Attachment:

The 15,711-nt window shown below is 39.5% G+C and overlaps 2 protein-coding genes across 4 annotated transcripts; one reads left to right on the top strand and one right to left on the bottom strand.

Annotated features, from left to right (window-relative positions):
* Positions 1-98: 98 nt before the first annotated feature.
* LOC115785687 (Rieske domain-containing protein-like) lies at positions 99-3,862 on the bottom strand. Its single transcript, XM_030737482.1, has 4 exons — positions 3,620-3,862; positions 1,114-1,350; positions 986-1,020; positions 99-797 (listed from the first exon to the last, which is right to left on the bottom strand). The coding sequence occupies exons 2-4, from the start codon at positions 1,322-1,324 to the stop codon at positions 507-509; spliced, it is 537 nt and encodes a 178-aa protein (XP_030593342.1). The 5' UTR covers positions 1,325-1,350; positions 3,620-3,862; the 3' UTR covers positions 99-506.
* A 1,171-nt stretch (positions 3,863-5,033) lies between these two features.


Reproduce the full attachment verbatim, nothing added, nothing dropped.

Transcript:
The 15,711-nt window shown below is 39.5% G+C and overlaps 2 protein-coding genes across 4 annotated transcripts; one reads left to right on the top strand and one right to left on the bottom strand.

Annotated features, from left to right (window-relative positions):
* Positions 1-98: 98 nt before the first annotated feature.
* LOC115785687 (Rieske domain-containing protein-like) lies at positions 99-3,862 on the bottom strand. Its single transcript, XM_030737482.1, has 4 exons — positions 3,620-3,862; positions 1,114-1,350; positions 986-1,020; positions 99-797 (listed from the first exon to the last, which is right to left on the bottom strand). The coding sequence occupies exons 2-4, from the start codon at positions 1,322-1,324 to the stop codon at positions 507-509; spliced, it is 537 nt and encodes a 178-aa protein (XP_030593342.1). The 5' UTR covers positions 1,325-1,350; positions 3,620-3,862; the 3' UTR covers positions 99-506.
* A 1,171-nt stretch (positions 3,863-5,033) lies between these two features.